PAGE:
Aileen Wuornos is arguably America’s most famous female serial killer. Confessing to killing seven men in Florida but convicted of only six murders, Wuornos was put to death by lethal injection on October 9, 2002, according to the Death Penalty Information Center.
Wuronos’ story differs from that of most male serial killers in that her life story elicited a certain level of public sympathy. Maybe it’s because, as Capital Punishment in Context reports, she suffered physical and sexual abuse during childhood, her mother abandoned her, her father was a convicted child molester who killed himself in prison, and Wuornos ended up pregnant at 14. The man who impregnated her was allegedly a friend of her grandfather’s.
She gave the baby up for adoption and was kicked out of her grandparents’ home. That’s when she turned to sex work, claiming that the men she killed were johns who picked her up and raped her — or tried to — so she killed them in self-defense.
Filmmaker Jasmine Hirst met with Wuornos while the convicted killer was on death row, to get Wuornos’ story for a documentary. Hirst said in an essay published on Australia’s Ozy that Wuornos claimed during her trial that she killed men in self-defense as they either raped her or attempted to. But during the interview, Hirst’s takeaway was that while that may have been true the first time, the subsequent murders were committed because the men triggered Wuornos’ trauma somehow, and she’d become a “bounty hunter for rapists” in her own mind.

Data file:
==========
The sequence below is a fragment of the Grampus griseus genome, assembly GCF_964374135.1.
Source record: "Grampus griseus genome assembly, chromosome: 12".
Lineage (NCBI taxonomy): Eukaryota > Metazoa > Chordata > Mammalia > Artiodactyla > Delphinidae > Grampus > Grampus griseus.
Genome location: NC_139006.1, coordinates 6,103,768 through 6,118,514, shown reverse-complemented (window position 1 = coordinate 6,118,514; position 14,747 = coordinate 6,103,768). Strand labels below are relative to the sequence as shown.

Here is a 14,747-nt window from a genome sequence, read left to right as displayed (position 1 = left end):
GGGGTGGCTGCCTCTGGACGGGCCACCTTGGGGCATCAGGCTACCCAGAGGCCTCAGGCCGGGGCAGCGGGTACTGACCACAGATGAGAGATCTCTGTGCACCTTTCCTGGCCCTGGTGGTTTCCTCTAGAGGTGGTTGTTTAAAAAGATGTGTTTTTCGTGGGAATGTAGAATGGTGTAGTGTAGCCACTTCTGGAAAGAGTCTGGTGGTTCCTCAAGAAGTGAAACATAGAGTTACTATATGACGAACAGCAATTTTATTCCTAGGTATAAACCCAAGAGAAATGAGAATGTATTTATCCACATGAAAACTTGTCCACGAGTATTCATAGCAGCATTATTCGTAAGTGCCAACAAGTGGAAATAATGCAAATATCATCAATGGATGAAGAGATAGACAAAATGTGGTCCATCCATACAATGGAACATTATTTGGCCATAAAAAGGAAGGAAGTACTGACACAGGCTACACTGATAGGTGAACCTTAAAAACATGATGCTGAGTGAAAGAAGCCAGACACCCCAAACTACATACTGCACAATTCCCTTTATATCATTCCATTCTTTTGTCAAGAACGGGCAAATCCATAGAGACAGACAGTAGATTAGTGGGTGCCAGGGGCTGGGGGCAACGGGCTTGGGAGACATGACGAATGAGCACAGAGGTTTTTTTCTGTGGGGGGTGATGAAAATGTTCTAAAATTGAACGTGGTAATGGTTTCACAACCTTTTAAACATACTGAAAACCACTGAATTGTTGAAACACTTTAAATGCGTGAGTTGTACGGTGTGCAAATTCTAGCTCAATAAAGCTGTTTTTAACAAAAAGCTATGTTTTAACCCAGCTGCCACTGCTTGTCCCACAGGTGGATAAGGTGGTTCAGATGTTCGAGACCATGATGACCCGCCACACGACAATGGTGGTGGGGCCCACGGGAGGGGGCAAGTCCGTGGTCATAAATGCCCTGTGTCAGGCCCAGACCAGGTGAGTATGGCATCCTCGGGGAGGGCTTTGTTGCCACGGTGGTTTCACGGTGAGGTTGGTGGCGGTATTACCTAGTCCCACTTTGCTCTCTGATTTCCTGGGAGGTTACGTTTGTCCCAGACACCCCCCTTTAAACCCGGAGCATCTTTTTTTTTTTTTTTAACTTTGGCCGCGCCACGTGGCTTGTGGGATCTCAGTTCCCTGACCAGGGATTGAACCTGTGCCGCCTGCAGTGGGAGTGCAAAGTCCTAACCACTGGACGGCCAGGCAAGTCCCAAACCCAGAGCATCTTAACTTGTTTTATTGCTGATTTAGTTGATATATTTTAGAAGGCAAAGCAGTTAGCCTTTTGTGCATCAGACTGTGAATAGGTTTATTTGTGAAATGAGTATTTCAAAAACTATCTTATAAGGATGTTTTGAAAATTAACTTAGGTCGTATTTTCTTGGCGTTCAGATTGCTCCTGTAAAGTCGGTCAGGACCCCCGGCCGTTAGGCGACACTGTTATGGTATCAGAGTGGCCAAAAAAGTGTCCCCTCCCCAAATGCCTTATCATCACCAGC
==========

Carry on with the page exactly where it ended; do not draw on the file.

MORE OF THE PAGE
Aileen Wournos loved Natalie Merchant's album 'Tigerlily'
Wuornos dropped her appeals in 1997 and accepted her death sentence, according to Hirst, because she was tired of life in prison and “wanted to leave the planet.” One thing that Wuornos did enjoy in prison though, was the album “Tigerlily” by Natalie Merchant (above). Song Facts reported Wuornos requested that the song “Carnival” from the album (posted on YouTube) be played at her funeral, and it was.
The song was also used in the 2003 documentary “Aileen: Life and Death of a Serial Killer” with Merchant’s permission. Bustle reported Merchant wrote about the situation, saying, “When director Nick Broomfield sent a working edit of the film, I was so disturbed by the subject matter that I couldn’t even watch it. Aileen Wuornos led a tortured, torturing life that is beyond my worst nightmares. It wasn’t until I was told that Aileen spent many hours listening to my album ‘Tigerlily’ while on death row and requested ‘Carnival’ be played at her funeral that I gave permission for the use of the song. It’s very odd to think of the places my music can go once it leaves my hands. If it gave her some solace, I have to be grateful.”
Wuornos’ ashes were scattered in her home state of Michigan, per Find a Grave. Her last words were, “I’d just like to say I’m sailing with the Rock, and I’ll be back. Like Independence Day with Jesus, June 6, just like the movie, big mother ship and all. I’ll be back.”
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